When moving a character on the board, you can link up with one of your buddies for a Team Jump, which makes your range larger, allowing you to move that character further on the map. Some characters, such as Mario, can use this to gain some distance and inflict pain on the nasty Rabbid variant by crashing down atop their heads. Dashing is the other method of dealing damage while on the move, which is effectively slide tackling an enemy before finding your resting spot and having a pop at them with your gun. If you have a levelled up team that can lay on a hurting with movement damage it’s really fun to see how it plays out.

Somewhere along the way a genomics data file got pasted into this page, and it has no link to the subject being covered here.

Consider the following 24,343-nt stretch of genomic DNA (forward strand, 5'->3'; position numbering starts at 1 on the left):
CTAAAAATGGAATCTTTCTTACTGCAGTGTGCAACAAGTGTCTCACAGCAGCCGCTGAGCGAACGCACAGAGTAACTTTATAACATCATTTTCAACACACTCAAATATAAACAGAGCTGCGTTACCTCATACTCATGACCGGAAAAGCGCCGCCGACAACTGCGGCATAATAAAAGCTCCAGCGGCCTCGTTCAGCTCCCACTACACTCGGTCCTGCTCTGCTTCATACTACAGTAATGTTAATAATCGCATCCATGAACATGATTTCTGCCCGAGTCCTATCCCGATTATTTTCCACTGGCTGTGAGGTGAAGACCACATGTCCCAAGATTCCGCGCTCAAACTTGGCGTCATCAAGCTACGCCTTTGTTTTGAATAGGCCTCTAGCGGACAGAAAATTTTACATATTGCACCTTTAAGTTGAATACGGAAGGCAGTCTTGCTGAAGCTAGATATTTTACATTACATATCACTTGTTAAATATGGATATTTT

Party members are added throughout the game, but I rarely changed from my original trio of Mario, Rabbid Luigi, and Rabbid Peach, because it was ideal for me. Rabbid Luigi tackles enemies with his vamp abilities, draining their health while increasing his own; Mario’s brought into play by using the more advanced Luigi as a stepping stone to butt stomp baddies, readying himself for the opposition onslaught by using Hero Sight, which sees the plumber shoot down a foe on the move; and Rabbid Peach rounds out the trifecta by taking rivals off their feet with a few well-placed dashes, before finding herself within healing distance of her two friends. I rarely felt compelled to mess with this combination because Kingdom Battle never gave me incentive to do so; nor did it punish me for sticking with the tried and tested. I messed about with my squad, especially when newbies joined, but regular Peach’s healing abilities weren’t as straightforward as her Rabbid counterpart, and normal Luigi’s health was lacking, even after being maxed out in the skill tree. There are pros and cons to all the characters, obviously, but anything I dabbled with wasn’t as powerful as my original team.